I did it! I brought John Wesley Powell to life for folks who had never heard of him before. I am a happy ranger.
My first “patio talk” on the front porch of the visitor center last week was stressful. I had too much information and not enough structure, and the WOW transition I had planned was a complete failure as I had forgotten that there is no wireless signal there. Other than that, it went okay, but I knew what I had to do for the second time.
My boss would dress in disguise and take coaching notes this time around. I had prepared my outline in vibrant color-coded marker, and it was by my side all morning as I memorized my prompts for the 1:30 talk. At 1:28 I am still having trouble rounding up an audience. Everyone is either in a hurry, disinterested in a man with an unfamiliar name, or worried about the bad weather to the west. My boss sidles up and takes a seat on the benches… and, magically, others begin to fill in. I will have an audience.
Taking a deep breath, and with only a sidelong glance at my clipboard, I launch out. My theme statement, “The thrill of discovery compels courageous men and women to take incalculable risks,” infuses my talk with structure and purpose. I present the opening question and aim for the introduction of a man few people knew. Painting a colorful picture is easy with Powell; the audience willingly follows me into my first element, and then the second and third, as I spin tales of discovery, daring, and disaster.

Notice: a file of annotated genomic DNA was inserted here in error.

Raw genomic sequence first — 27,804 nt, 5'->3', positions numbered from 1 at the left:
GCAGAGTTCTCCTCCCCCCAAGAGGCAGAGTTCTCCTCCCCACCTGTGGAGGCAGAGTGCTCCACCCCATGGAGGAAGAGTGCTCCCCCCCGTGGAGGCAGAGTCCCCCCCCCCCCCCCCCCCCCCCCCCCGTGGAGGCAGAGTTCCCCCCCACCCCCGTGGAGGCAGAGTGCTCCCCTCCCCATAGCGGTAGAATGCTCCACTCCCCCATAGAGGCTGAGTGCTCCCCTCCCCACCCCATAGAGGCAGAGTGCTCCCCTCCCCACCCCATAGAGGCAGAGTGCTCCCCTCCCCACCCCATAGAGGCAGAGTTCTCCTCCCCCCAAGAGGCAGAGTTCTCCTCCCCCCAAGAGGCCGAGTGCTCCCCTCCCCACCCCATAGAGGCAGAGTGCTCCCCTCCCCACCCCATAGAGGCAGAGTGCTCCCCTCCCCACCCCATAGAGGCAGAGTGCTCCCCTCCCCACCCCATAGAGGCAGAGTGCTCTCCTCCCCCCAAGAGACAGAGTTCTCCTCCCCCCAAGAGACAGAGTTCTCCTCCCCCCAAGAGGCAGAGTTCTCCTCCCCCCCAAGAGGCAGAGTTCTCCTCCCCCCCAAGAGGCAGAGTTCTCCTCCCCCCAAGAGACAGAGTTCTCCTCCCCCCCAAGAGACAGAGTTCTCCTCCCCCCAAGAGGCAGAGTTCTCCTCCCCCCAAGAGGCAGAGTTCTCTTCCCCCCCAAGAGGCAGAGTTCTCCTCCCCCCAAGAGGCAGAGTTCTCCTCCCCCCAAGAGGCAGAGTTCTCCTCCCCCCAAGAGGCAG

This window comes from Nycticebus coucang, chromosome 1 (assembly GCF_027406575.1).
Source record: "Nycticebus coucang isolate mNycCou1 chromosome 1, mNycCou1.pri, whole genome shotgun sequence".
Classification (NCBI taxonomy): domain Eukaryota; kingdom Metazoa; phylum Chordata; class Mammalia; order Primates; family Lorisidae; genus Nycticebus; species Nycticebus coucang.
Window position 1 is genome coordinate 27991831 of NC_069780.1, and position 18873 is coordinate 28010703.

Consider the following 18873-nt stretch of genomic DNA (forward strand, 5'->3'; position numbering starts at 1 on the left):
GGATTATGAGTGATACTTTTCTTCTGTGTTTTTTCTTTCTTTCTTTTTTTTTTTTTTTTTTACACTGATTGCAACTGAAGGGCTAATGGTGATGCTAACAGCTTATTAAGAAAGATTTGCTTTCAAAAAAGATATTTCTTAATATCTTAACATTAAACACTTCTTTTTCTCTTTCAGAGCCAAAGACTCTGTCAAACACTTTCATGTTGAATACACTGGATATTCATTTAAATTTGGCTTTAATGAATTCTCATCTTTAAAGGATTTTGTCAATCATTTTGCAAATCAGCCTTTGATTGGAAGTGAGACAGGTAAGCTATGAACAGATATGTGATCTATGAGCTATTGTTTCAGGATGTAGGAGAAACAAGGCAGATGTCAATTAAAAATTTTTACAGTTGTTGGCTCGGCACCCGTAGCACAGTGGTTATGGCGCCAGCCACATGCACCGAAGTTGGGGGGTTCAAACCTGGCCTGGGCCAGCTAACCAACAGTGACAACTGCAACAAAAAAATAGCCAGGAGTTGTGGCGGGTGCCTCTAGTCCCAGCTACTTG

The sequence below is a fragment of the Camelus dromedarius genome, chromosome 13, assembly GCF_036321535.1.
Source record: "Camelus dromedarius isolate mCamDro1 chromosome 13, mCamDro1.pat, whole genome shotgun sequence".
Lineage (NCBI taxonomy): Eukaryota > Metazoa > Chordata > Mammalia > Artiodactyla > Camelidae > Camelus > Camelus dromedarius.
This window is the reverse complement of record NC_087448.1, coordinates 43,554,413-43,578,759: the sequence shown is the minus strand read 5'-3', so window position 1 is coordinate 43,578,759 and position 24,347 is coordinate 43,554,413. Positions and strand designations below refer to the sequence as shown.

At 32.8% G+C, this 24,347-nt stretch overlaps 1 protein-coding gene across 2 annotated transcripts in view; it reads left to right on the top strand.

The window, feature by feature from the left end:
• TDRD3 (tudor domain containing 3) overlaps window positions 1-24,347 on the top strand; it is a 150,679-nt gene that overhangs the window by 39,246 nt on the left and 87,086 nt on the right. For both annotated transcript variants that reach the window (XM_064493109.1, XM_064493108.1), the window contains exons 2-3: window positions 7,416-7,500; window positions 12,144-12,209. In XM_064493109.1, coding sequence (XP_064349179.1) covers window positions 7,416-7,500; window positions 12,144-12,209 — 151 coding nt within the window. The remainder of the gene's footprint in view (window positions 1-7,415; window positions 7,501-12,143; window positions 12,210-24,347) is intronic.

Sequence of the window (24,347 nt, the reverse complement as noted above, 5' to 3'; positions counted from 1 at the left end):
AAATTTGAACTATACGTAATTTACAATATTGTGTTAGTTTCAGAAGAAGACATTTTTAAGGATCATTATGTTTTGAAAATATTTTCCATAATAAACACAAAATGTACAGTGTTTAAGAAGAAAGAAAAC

I am careful to err on the side of whetting their appetites rather than overwhelming them with an avalanche of facts, and I purposely leave out some details to pique their curiosity. I want them to start asking themselves questions — and if they come up to me to inquire afterward, I’ll know I succeeded. The all-important sound bite of the Apollo 11 lift-off is my critical transition to current-day exploration, and when I reach that point, my listeners are riveted. Looming black clouds set a somber backdrop as the countdown proceeds.
Fifteen people are now (as Karen later described) putty in my hands. I have successfully made intellectual and emotional connections for them, linking 19th-century feats with 20th-century exploration. I have built a bridge for them between what happened in Canyonlands 141 years ago and what they are experiencing today in the park. The resource now has expanded meaning, attachments with history that they can grasp.
We are told that our conclusion must be powerful enough to stand on its own, ringing like a large bell, obviating the need to end with a lame “thank you for coming.” The wind starts to pick up as I build to the emotional peak. I reiterate my theme in the form of their final charge: Go forth. Take risks. Explore. My words hang in the air for three beats, and the audience does what audiences have been doing since the first ranger program was given. And then the mother of all sandstorms arrives with a vengeance, driving us all to take shelter.
And I am pleased. Very pleased.